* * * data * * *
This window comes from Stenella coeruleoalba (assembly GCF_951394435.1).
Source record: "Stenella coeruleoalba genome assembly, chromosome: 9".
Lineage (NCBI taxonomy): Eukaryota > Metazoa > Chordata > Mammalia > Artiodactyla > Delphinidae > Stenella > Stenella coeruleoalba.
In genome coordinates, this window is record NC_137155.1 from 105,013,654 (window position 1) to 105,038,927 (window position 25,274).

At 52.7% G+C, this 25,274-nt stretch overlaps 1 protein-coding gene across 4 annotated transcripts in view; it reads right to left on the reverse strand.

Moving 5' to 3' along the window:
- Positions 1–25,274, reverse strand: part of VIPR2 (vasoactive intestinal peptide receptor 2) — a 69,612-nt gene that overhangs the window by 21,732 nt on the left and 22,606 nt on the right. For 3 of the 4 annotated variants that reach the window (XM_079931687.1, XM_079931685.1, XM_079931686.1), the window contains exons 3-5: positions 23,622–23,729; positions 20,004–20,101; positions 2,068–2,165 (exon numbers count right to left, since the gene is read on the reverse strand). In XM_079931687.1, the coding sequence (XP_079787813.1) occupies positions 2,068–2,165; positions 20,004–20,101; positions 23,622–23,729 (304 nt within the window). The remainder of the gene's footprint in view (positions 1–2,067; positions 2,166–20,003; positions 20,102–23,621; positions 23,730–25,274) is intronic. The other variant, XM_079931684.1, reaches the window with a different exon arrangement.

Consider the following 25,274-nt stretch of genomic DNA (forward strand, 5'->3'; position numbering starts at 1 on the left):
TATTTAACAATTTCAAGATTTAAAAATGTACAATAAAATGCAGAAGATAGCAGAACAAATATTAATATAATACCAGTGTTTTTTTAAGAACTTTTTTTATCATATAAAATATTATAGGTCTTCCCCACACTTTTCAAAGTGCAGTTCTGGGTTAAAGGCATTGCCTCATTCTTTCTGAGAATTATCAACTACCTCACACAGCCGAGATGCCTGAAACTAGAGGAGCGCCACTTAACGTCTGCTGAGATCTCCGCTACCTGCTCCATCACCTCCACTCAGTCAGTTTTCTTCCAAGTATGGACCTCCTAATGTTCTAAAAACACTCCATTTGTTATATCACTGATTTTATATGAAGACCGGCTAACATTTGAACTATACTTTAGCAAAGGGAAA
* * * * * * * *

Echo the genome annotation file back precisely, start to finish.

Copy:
This window comes from Stenella coeruleoalba (assembly GCF_951394435.1).
Source record: "Stenella coeruleoalba genome assembly, chromosome: 9".
Lineage (NCBI taxonomy): Eukaryota > Metazoa > Chordata > Mammalia > Artiodactyla > Delphinidae > Stenella > Stenella coeruleoalba.
In genome coordinates, this window is record NC_137155.1 from 105,013,654 (window position 1) to 105,038,927 (window position 25,274).

At 52.7% G+C, this 25,274-nt stretch overlaps 1 protein-coding gene across 4 annotated transcripts in view; it reads right to left on the reverse strand.

Moving 5' to 3' along the window:
- Positions 1–25,274, reverse strand: part of VIPR2 (vasoactive intestinal peptide receptor 2) — a 69,612-nt gene that overhangs the window by 21,732 nt on the left and 22,606 nt on the right. For 3 of the 4 annotated variants that reach the window (XM_079931687.1, XM_079931685.1, XM_079931686.1), the window contains exons 3-5: positions 23,622–23,729; positions 20,004–20,101; positions 2,068–2,165 (exon numbers count right to left, since the gene is read on the reverse strand). In XM_079931687.1, the coding sequence (XP_079787813.1) occupies positions 2,068–2,165; positions 20,004–20,101; positions 23,622–23,729 (304 nt within the window). The remainder of the gene's footprint in view (positions 1–2,067; positions 2,166–20,003; positions 20,102–23,621; positions 23,730–25,274) is intronic. The other variant, XM_079931684.1, reaches the window with a different exon arrangement.

Consider the following 25,274-nt stretch of genomic DNA (forward strand, 5'->3'; position numbering starts at 1 on the left):
TATTTAACAATTTCAAGATTTAAAAATGTACAATAAAATGCAGAAGATAGCAGAACAAATATTAATATAATACCAGTGTTTTTTTAAGAACTTTTTTTATCATATAAAATATTATAGGTCTTCCCCACACTTTTCAAAGTGCAGTTCTGGGTTAAAGGCATTGCCTCATTCTTTCTGAGAATTATCAACTACCTCACACAGCCGAGATGCCTGAAACTAGAGGAGCGCCACTTAACGTCTGCTGAGATCTCCGCTACCTGCTCCATCACCTCCACTCAGTCAGTTTTCTTCCAAGTATGGACCTCCTAATGTTCTAAAAACACTCCATTTGTTATATCACTGATTTTATATGAAGACCGGCTAACATTTGAACTATACTTTAGCAAAGGGAAA